Now to take you around two or three of the local villages in this area… the people are so welcoming and the children always excited to see a foreign face. I’m sure they must think I’m a bit crazy, taking interest in what they see as simple everyday life. You’ll see the ubiquitous yellow jerry-cans which the children will carry for miles to reach local wells, some safe, some not very safe, to fill up with the day’s water needs.


Rural Uganda: Clinic, High School, Farmland, Children’s Outreach

Some miscellaneous shots from around Peace Gospel‘s main campus in rural Uganda.

Some fun news in this post. But first a little update about our clinic. Our hospital is not yet fully operational, so I’ve decided to still just call it a clinic for now. Once we can gain more profits from our farmland & garden enterprise, and/or raise more monthly sponsors to cover the staff needs at the clinic, then we can call it a hospital. Almost everything else is in place for it to be a true hospital.

Here are a couple of shots from around the clinic which offers medical aid to local residents and their children. We do have one full time nurse seen in the photos, who is licensed to administer first aid and medicines from our small-scale pharmacy. We hold seasonal medical camps at the clinic; in October we treated over 1,000 local residents in a 3 day period.


Our high school is home to several children who would otherwise have no access to education past “Primary 7” which is the American equivalent of “7th Grade.” To serve the 460,000 residents of the Mayuge district, there is only one government high school with adequate facilities. There is simply no room at the high school, and even so, if there were, most the Mayuge children would have no way of reaching the school. Thus we have started our own high school to offer an affordable alternative for the rural children to continue their education past Primary 7. Many are on scholarship, and for those who do pay, it is very minimal, avg. $20/month. A total of 153 young scholars attend the school. We also have a boarding facility at the high school, home to 45 of our scholars during the school year. Here are a few scenes from the high school. This first shot is from lunch time.


The big news is that our orphan home on campus is getting several finishing touches, including painting, fixtures, an full indoor kitchen and a security wall, all being completed this week. Here are a few scenes I captured from the new home which is situated right beside the high school. Our directors Frank & Susan are so happy to finally be able to live on campus with the orphans they’ve adopted as well as their biological children. The new facility is a vast improvement over the previous rented home which was just a rudimentary shelter with an outdoor kitchen.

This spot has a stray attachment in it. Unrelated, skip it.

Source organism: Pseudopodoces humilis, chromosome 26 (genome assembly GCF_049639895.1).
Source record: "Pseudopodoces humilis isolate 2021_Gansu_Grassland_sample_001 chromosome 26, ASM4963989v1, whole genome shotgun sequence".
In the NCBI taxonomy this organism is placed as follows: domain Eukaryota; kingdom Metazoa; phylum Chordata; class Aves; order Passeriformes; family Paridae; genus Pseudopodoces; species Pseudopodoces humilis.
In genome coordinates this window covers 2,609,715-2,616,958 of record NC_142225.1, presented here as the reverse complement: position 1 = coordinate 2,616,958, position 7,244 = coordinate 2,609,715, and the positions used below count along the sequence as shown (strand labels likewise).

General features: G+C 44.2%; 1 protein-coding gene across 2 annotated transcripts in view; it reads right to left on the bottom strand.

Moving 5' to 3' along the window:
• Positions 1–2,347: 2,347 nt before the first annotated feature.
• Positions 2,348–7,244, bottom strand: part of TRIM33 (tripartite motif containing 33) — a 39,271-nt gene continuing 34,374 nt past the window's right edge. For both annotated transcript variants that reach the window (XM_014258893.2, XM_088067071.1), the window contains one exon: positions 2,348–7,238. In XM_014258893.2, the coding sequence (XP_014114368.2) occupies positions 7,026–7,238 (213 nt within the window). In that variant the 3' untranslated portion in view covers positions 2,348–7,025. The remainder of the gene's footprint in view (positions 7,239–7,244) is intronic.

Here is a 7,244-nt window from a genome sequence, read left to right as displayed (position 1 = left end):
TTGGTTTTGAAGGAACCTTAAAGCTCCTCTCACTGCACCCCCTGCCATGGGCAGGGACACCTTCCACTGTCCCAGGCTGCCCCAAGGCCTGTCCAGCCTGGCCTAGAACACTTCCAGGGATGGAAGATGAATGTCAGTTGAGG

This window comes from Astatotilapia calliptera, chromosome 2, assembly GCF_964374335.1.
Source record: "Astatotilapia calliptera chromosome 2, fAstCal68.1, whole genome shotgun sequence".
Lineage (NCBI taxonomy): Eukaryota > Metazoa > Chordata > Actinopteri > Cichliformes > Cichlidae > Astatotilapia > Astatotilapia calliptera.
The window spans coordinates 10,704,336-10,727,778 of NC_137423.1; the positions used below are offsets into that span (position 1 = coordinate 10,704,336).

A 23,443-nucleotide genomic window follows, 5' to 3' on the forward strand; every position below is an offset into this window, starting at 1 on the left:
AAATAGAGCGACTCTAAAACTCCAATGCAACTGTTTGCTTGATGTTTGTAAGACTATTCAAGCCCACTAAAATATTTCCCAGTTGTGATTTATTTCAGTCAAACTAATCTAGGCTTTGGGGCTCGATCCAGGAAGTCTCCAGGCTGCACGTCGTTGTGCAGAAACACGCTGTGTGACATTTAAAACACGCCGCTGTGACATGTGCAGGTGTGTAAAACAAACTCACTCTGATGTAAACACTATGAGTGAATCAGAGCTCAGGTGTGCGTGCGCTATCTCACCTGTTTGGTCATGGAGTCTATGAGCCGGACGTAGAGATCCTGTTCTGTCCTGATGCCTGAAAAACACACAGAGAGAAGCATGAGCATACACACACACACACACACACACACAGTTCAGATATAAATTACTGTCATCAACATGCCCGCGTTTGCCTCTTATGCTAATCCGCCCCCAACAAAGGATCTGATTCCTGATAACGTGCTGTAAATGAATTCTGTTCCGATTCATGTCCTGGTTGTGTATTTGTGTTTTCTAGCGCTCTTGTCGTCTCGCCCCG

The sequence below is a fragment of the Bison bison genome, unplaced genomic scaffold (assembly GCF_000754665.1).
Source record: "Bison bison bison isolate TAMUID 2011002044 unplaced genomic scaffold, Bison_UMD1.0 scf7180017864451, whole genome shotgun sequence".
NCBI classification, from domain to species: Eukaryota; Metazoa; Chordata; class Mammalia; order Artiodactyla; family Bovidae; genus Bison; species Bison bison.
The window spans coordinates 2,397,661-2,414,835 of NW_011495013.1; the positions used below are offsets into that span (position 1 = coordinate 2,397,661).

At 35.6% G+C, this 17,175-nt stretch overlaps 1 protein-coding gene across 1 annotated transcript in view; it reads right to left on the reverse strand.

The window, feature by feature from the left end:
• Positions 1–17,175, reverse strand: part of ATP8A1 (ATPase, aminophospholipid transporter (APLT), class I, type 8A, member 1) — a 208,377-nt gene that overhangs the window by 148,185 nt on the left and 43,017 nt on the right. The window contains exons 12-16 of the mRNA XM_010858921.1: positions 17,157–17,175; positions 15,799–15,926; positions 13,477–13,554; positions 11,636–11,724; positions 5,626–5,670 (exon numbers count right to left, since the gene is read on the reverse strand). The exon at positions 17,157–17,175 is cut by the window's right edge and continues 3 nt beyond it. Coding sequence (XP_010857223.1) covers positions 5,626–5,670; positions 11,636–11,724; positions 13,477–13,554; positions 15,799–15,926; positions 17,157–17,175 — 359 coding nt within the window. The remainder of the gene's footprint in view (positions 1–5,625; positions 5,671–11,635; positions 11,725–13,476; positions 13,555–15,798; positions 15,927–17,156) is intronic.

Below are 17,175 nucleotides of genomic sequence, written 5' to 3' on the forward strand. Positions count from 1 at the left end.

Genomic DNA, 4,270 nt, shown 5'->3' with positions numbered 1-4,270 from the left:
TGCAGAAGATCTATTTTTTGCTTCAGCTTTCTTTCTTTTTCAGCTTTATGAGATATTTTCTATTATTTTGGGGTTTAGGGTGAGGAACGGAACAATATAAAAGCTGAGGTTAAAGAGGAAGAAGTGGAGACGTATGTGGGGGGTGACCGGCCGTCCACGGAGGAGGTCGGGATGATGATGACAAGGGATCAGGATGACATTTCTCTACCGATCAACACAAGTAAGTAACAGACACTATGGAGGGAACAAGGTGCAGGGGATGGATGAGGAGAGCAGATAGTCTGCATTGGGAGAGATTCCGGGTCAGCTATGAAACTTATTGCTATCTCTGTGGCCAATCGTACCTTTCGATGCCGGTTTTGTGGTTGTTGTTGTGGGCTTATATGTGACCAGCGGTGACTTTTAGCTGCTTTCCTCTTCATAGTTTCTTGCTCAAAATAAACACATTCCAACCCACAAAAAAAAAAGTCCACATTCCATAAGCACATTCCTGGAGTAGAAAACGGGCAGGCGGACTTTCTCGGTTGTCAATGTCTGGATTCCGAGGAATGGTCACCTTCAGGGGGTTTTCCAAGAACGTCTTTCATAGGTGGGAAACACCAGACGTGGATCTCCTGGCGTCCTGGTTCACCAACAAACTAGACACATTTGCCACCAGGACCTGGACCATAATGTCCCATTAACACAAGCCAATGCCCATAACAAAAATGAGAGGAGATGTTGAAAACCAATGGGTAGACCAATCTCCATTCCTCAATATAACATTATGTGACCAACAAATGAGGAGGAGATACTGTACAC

Our native team has a 6-acre farmland to help supplement their funding and provide nutritious ingredients for the meals served to the students and local children they reach with nutritional support. Frank surprised me with news of their effort to raise turkeys! So you’ll see a shot from the– what do we call it? “turkey house?”– here, as well as from our piggery and potato crop. The farmland employs several locals who are proud to be a part of the project. (The boy pictured in the potato field is not working the field, he is just playing, by the way– I’ll get emails if I don’t clarify this!) The vegetable garden is being replanted for the coming rainy season at the moment, so you will not see that.


Our nutrition & hygiene outreach program serves several children from the community whom we have identified as at-risk. Here are a few photos from one of the meal times when we served over 80 children a fresh-cooked meal. These children also receive hygiene supplies when needed, as well as clothing and school supplies.


Uganda: Kampala “Children’s Hope Center”

In the midst of the Kampala slum colony known as “Katoogo” (see my previous post for context) lies the Children’s Hope Center, an education outreach of Peace Gospel International. The program is operated by locally empowered leadership in Uganda. In its humble facility the center offers a Kindergarten through 7th primary education for about 100 children who would otherwise have no access to education. Several of the children are orphans and stay with our program leader and his family in a make-shift orphan home located in the colony. The program provides the students with school supplies, second-hand shoes and uniforms, and nutritional support including daily breakfast, lunch and clean water. Thanks to a recently successful fundraiser, the past three weeks the facility has been undergoing renovations and improvements to prevent flooding and provide adequate shelter for the students during the rainy season. The improvements include upgrading from dirt to concrete floors, a new roof, permanent chalkboards and other repairs and upgrades to the perimeter of the facility that will prevent flooding and keep the children safe. I was so happy to get to see some of the upgrades already complete or underway. The children, teachers and administrators are so thankful for your support, as they had been awaiting the critically needed improvements for quite some time.